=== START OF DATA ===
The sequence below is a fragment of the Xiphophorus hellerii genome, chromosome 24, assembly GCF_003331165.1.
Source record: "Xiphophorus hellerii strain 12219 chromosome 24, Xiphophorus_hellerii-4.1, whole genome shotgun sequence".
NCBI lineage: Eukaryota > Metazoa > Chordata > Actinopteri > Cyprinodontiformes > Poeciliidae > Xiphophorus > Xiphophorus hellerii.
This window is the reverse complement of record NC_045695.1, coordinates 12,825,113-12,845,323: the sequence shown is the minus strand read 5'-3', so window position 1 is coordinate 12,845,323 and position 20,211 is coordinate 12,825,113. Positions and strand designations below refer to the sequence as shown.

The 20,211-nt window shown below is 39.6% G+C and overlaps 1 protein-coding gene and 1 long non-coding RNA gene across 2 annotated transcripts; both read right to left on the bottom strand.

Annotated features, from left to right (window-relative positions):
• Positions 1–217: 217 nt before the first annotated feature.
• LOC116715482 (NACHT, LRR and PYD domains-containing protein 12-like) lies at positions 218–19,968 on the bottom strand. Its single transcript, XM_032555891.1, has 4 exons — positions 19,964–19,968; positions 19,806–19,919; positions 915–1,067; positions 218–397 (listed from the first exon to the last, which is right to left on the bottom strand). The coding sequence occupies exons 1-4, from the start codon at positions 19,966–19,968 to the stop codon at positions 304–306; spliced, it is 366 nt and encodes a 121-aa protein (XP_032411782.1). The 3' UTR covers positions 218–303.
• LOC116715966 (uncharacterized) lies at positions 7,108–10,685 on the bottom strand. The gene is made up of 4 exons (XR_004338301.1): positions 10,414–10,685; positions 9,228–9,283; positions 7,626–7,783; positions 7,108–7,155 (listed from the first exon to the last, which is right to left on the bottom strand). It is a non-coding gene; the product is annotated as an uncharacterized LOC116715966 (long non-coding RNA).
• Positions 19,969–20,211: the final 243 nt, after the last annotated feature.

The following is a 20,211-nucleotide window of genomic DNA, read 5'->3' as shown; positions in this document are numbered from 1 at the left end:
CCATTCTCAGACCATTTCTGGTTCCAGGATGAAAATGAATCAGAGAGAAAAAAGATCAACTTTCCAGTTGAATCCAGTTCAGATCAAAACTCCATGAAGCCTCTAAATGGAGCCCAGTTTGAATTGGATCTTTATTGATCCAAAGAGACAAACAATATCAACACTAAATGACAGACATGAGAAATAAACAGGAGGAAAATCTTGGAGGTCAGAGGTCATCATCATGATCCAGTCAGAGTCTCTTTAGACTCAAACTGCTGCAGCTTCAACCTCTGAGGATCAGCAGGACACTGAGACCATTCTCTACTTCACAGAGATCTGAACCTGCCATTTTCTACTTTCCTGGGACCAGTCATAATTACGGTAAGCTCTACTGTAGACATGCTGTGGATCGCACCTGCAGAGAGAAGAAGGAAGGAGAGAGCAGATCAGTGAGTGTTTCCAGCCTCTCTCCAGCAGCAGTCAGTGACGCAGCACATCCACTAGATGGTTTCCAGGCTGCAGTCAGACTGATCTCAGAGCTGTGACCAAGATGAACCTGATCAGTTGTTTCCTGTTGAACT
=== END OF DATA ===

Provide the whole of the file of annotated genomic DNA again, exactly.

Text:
The sequence below is a fragment of the Xiphophorus hellerii genome, chromosome 24, assembly GCF_003331165.1.
Source record: "Xiphophorus hellerii strain 12219 chromosome 24, Xiphophorus_hellerii-4.1, whole genome shotgun sequence".
NCBI lineage: Eukaryota > Metazoa > Chordata > Actinopteri > Cyprinodontiformes > Poeciliidae > Xiphophorus > Xiphophorus hellerii.
This window is the reverse complement of record NC_045695.1, coordinates 12,825,113-12,845,323: the sequence shown is the minus strand read 5'-3', so window position 1 is coordinate 12,845,323 and position 20,211 is coordinate 12,825,113. Positions and strand designations below refer to the sequence as shown.

The 20,211-nt window shown below is 39.6% G+C and overlaps 1 protein-coding gene and 1 long non-coding RNA gene across 2 annotated transcripts; both read right to left on the bottom strand.

Annotated features, from left to right (window-relative positions):
• Positions 1–217: 217 nt before the first annotated feature.
• LOC116715482 (NACHT, LRR and PYD domains-containing protein 12-like) lies at positions 218–19,968 on the bottom strand. Its single transcript, XM_032555891.1, has 4 exons — positions 19,964–19,968; positions 19,806–19,919; positions 915–1,067; positions 218–397 (listed from the first exon to the last, which is right to left on the bottom strand). The coding sequence occupies exons 1-4, from the start codon at positions 19,966–19,968 to the stop codon at positions 304–306; spliced, it is 366 nt and encodes a 121-aa protein (XP_032411782.1). The 3' UTR covers positions 218–303.
• LOC116715966 (uncharacterized) lies at positions 7,108–10,685 on the bottom strand. The gene is made up of 4 exons (XR_004338301.1): positions 10,414–10,685; positions 9,228–9,283; positions 7,626–7,783; positions 7,108–7,155 (listed from the first exon to the last, which is right to left on the bottom strand). It is a non-coding gene; the product is annotated as an uncharacterized LOC116715966 (long non-coding RNA).
• Positions 19,969–20,211: the final 243 nt, after the last annotated feature.

The following is a 20,211-nucleotide window of genomic DNA, read 5'->3' as shown; positions in this document are numbered from 1 at the left end:
CCATTCTCAGACCATTTCTGGTTCCAGGATGAAAATGAATCAGAGAGAAAAAAGATCAACTTTCCAGTTGAATCCAGTTCAGATCAAAACTCCATGAAGCCTCTAAATGGAGCCCAGTTTGAATTGGATCTTTATTGATCCAAAGAGACAAACAATATCAACACTAAATGACAGACATGAGAAATAAACAGGAGGAAAATCTTGGAGGTCAGAGGTCATCATCATGATCCAGTCAGAGTCTCTTTAGACTCAAACTGCTGCAGCTTCAACCTCTGAGGATCAGCAGGACACTGAGACCATTCTCTACTTCACAGAGATCTGAACCTGCCATTTTCTACTTTCCTGGGACCAGTCATAATTACGGTAAGCTCTACTGTAGACATGCTGTGGATCGCACCTGCAGAGAGAAGAAGGAAGGAGAGAGCAGATCAGTGAGTGTTTCCAGCCTCTCTCCAGCAGCAGTCAGTGACGCAGCACATCCACTAGATGGTTTCCAGGCTGCAGTCAGACTGATCTCAGAGCTGTGACCAAGATGAACCTGATCAGTTGTTTCCTGTTGAACT